Everyone should have their own local development environment. No matter if you write Java and that just means IDE and JDG, or if you work with databases. Not having it reduces your learning a lot. I have yet to meet a really sharp database expert who does not have a local personal environment. It also goes the other way around, you can usually guess if a person has it or not.
Yes, you can get a database by just downloading a VM or use apex.oracle.com or hack in a database your employer provides. But to be able to extend and really do all the things that should be possible, you need your very own.
I have before made one documented setup available to friends and colleagues. However with docker and automation being in vogue it was time to make the jump from VirtualBox and just a textual description to a scripted setup for docker.
Fortunately Gerald Venzl has done the heavy lifting and led work to get both Oracle XE updated as well as getting docker files for all kinds of good things published. Using that I got the database and Java installed in different docker containers. I then managed to extend the Having that readydatabase to include an APEX-installation and the Java-installation to extend with ORDS and make them play nicely. I rounded it off with a utility-container for SQLcl.
So with that it builds a complete development environment with the database (which of course includes SQL*Plus), APEX, ORDS, and SQLcl. All that is needed is to run a couple of scripts to get it going. Having a development environment that can be rebuilt in a few minutes is a great feeling. I knew I had to get to that point after my premade environment went belly up at DOAG in 2018. It went completely corrupt minutes before my presentation, making it for the most stressful presentation to date. Never again! Famous last words…
Anyway, take a look at my development environment setup on github.
When you have tested that, you can of course activate the REST-features as you have a complete connected ORDS-config.
Posted in APEX, Docker, Oracle
Well maybe not so much a new you. More like getting your personal “play” environments refreshed.
If you are anything like me, you want the latest and greatest in the setup where you play with great tech.
I have always had database, ORDS, APEX, SQLPLUS and so on installed in a VirtualBox VM. It has worked great and while I was hesitant to jump on the Docker train it is clear that not taking advantage of it in 2019 is being really far behind.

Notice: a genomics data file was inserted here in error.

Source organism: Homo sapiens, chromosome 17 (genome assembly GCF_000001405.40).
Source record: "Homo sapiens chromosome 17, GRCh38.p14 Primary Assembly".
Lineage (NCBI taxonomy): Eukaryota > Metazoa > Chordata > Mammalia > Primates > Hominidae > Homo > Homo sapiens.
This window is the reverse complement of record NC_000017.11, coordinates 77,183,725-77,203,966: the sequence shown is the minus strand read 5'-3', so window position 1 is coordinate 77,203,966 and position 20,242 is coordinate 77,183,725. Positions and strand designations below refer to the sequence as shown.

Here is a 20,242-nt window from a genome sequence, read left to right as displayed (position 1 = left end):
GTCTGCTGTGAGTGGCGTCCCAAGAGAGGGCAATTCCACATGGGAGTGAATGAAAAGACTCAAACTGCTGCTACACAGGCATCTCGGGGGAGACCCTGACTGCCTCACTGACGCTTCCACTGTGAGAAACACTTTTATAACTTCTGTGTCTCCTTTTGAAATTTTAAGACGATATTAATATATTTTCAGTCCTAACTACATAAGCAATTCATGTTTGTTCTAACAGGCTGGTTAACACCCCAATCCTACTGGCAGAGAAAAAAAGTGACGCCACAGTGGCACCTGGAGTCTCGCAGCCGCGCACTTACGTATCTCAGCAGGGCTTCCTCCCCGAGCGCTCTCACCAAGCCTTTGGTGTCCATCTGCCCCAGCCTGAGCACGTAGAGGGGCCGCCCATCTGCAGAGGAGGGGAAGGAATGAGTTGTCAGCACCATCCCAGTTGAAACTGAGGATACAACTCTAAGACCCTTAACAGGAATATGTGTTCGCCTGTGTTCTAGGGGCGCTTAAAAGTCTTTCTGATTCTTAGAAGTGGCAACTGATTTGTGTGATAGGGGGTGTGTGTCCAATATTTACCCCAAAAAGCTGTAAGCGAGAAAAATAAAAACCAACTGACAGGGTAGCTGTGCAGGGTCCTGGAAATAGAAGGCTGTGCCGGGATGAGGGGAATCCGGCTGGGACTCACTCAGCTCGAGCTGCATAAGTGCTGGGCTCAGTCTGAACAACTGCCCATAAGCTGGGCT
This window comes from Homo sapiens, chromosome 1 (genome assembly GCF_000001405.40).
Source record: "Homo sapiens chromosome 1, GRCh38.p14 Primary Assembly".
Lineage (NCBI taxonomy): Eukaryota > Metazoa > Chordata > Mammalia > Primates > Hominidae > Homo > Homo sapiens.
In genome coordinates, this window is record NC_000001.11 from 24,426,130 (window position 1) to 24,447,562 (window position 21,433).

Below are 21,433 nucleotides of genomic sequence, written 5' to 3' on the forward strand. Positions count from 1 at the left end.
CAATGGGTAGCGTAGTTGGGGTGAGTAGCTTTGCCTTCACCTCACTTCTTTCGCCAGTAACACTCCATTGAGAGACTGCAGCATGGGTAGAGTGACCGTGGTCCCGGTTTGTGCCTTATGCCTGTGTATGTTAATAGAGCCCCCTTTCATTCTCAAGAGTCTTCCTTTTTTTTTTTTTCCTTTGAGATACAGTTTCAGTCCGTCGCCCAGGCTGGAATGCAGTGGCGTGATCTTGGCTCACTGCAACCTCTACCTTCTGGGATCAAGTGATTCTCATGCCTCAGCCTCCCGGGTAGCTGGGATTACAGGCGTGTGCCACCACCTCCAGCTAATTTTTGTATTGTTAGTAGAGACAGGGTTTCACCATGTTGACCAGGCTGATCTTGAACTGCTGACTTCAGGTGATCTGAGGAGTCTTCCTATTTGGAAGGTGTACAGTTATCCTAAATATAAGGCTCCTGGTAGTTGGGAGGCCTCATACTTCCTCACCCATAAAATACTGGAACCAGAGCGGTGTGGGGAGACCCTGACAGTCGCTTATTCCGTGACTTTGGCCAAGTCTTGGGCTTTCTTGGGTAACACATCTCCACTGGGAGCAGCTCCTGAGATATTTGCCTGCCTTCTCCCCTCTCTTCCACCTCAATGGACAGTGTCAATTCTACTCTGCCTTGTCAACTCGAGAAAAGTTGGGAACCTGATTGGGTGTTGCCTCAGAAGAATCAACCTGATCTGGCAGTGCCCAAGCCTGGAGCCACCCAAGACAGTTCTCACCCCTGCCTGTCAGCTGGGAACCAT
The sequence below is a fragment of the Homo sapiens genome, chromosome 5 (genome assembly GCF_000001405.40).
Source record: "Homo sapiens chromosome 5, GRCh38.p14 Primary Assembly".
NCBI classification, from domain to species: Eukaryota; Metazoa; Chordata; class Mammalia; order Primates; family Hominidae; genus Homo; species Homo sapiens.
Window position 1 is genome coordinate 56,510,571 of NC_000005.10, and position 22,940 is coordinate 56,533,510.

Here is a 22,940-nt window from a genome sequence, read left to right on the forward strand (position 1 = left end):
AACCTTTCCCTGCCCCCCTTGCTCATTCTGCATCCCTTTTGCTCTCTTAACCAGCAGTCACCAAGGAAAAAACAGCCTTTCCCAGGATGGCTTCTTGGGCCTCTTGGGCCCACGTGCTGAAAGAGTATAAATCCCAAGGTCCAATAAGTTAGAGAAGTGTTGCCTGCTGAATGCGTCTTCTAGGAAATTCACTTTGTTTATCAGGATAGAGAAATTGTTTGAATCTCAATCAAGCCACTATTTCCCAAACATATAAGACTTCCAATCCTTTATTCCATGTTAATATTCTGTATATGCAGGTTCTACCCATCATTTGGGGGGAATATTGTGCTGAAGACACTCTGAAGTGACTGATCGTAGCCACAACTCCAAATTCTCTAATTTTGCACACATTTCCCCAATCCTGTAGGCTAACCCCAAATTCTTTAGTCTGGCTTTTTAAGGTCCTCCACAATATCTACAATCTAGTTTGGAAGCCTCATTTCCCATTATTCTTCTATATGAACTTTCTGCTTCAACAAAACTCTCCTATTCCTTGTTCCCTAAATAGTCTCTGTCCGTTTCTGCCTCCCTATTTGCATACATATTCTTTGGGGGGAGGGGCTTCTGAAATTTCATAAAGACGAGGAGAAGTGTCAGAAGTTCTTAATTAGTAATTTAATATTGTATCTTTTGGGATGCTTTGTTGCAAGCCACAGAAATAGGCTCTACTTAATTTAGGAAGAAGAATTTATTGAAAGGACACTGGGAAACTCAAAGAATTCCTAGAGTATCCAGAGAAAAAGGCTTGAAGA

I will blog how I set up and use the Oracle XE 18c and the rest of other things. This time on Docker. This is not a deep dive in the greatness of Docker, there are plenty of those things around. Rather, this is more focused on getting it up and running, not on teaching everything about it.
To me, getting it up so it can be used is a good way to learn. Thus, I will blog my learning as I get my environment set up.
To start for this post, let’s just get Docker installed and validated. Next post adds to it to have an Oracle Database XE 18c installed with CDB+PDB available.
Instead of repeating the instructions to just get Docker installed, follow these links depending on your platform.
Just follow the instructions on docker.com
For other linuxes just google “docker install”. I did it for Ubuntu to install it and just followed the instructions. When/if you have a choice to pick docker-engine or Docker CE, you should always pick Docker CE as it is a more current build.
För environments that are not set up this way automatically, you can allow commands being run without being root. This is to not have to enter sudo in front of many docker commands.
sudo usermod -aG docker your-user
Reboot your computer to make sure all things are set up. To test it you can issue “docker run hello-world”.
It should produce output like:
Hello from Docker!
That is it, you now have docker installed and are ready to hang with the cool developers. 🙂
If you want to go through a short intro to what docker is and how it works, then Docker has a nice set of short articles you can go through in an hour. Look at the “Get Started” area on https://docs.docker.com/.
Posted in Docker